After a period of strong growth, the company started to face some headwind lately. While there is some negative sentiment towards retailers in general, other issues are clearly homemade and raise some questions about the future development of the company.
Questionable work practices
In early December, The Guardian newspaper revealed a number of questionable work practices in the warehouse in Shirebrook. For example, there is a compulsory search by security staff after each shift. Based on the Guardians reporter's experience, this adds an extra hour and 15 minutes to the working week which is unpaid. This raises the question of whether such practices are within the law relating to the minimum wage. The Guardian article can be read online.
As an outsider, it is obviously hard to judge how many of these accusations are true and are potentially against the law. The negative press certainly hurts the image of the company and gives me a bad feeling about their company culture.
International expansion at what price?
Another issue is the expansion outside the U.K. where Austria is one of the largest markets with 46 stores. But particularly in Austria, the expansion is more challenging than expected. In the last year, the revenues decreased dramatically and the company even reported a loss. It seems, that the discounter strategy is not working well in Austria and I wouldn't be surprised if Sports Direct faces similar issues in other European countries.
Clear strategy is missing
The company has a history of taking strategic stakes in related companies including Debenhams (OTCPK:DBHSY) and JD Sport. In January, it announced a 2.3% stake in Dick's Sporting (NYSE:DKS), a US Sports retailer. Later in March it reported that the stake in the online specialist Findel was increased to 29.79%, just below the 30% level at which it would have to launch a full takeover bid. It is however not clear yet, whether Sports Direct will make a bid or not.
Personally, I am always skeptical when companies start to invest in new ventures outside their core business. Already the expansion into the gym business made me think if this really brings the expected synergies. The potential acquisition of Findel with their gift catalogs and educational supplies business looks even more questionable to me.
Overall, I miss a clear strategy from Sports Direct on how to further expand the business. To me, it looks like that their sports retail store expansion is slowing and they get now tangled up in ventures outside their core business.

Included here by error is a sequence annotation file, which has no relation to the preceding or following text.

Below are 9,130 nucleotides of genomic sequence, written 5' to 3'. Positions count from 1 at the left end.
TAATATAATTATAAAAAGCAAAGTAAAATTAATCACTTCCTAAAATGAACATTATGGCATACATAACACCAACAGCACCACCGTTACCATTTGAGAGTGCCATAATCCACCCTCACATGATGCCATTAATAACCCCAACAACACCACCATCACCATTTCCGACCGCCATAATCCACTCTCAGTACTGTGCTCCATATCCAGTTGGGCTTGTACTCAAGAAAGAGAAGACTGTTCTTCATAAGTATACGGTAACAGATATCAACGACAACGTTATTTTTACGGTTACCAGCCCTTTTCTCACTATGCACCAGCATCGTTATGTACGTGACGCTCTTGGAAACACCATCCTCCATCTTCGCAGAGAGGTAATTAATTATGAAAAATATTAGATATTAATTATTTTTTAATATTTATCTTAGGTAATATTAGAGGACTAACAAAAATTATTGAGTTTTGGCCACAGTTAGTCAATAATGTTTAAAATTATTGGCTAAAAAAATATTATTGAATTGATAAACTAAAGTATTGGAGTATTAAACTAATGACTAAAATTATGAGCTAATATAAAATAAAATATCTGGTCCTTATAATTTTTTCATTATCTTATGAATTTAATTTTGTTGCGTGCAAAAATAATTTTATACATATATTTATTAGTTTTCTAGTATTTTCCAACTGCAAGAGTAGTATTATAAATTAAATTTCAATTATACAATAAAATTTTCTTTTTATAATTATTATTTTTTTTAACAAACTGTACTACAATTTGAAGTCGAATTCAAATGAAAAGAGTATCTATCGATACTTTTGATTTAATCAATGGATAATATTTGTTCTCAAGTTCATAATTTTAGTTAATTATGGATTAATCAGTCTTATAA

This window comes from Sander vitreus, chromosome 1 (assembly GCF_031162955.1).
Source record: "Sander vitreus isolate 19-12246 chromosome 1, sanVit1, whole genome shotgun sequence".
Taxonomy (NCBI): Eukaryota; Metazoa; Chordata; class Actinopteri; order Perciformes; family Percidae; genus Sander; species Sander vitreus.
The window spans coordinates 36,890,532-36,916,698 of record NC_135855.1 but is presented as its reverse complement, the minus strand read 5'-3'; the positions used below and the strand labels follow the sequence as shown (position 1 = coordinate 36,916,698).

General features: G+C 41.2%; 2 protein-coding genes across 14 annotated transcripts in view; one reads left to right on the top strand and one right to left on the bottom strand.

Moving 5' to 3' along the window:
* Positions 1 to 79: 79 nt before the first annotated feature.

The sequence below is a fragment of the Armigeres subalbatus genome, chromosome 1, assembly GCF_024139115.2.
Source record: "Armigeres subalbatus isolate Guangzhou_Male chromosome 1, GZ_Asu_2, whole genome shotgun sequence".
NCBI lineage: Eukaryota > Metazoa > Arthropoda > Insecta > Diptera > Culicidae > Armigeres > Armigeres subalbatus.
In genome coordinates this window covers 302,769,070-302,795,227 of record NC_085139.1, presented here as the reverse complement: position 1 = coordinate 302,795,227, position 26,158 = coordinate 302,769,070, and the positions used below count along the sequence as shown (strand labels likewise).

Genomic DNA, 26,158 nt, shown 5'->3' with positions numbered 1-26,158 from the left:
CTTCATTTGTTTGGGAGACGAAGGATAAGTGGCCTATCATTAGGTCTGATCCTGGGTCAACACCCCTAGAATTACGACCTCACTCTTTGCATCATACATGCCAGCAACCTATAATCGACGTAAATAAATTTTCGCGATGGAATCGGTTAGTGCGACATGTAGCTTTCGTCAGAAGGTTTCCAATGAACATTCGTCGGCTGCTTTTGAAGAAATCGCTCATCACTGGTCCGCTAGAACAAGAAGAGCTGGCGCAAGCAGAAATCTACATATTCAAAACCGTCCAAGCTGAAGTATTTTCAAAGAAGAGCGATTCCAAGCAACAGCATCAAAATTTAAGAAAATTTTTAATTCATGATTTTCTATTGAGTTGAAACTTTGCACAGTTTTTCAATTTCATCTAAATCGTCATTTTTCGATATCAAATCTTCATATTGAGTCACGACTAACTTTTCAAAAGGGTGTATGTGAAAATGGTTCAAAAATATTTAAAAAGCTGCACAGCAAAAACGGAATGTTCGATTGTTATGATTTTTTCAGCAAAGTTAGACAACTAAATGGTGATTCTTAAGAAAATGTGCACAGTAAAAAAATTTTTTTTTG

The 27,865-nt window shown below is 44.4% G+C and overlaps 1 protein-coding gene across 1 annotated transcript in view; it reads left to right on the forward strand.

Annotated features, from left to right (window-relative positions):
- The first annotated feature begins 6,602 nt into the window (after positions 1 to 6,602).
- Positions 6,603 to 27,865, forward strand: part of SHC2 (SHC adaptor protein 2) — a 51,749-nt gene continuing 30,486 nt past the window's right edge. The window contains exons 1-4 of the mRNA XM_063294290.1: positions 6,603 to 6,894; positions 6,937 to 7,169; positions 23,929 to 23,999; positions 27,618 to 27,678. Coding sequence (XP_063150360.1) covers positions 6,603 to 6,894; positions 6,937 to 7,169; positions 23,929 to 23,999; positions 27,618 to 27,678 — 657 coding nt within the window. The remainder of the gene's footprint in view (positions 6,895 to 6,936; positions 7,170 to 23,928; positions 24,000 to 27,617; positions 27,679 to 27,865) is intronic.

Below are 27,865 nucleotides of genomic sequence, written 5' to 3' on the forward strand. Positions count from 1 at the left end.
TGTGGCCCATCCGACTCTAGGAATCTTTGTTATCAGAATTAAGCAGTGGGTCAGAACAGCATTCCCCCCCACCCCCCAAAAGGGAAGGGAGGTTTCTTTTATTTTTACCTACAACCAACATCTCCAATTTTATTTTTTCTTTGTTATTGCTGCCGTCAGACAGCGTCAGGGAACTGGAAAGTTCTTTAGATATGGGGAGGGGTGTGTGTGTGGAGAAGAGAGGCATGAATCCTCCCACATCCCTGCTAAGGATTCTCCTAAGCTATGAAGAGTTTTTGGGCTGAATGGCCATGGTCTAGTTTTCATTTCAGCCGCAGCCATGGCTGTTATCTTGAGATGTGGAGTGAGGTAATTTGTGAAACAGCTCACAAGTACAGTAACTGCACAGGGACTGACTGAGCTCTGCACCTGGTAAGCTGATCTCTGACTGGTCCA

The last two years have been a tough ride for Sports Direct shareholders. Since August 2015, the stocks lost 50% of its value. On the one hand, markets did in general perform poorly but also the company's profit warnings, and negative press for their working practices in their warehouse led to additional downward pressure.
Given the outlined issues and an uncertain business outlook, the stock seems to be fairly valued at the current price level with limited upside potential right now.
At first glance, the company looks quite attractive given the successful expansion of their business, strong presence in their home market, high returns and a healthy balance sheet. However, the highlighted issues show that the company has to address a number of problems and that the future development of the company is more than blurry. It comes as no surprise that under these circumstances the stock prices declined 50% since last summer.
If one expects that the current profit decline is only a short-term setback, then the stock might offer an attractive investment opportunity at current price levels. Personally, I believe the issues are more fundamental and won't be solved quickly.
Disclosure: I/we have no positions in any stocks mentioned, and no plans to initiate any positions within the next 72 hours.
I wrote this article myself, and it expresses my own opinions. I am not receiving compensation for it. I have no business relationship with any company whose stock is mentioned in this article.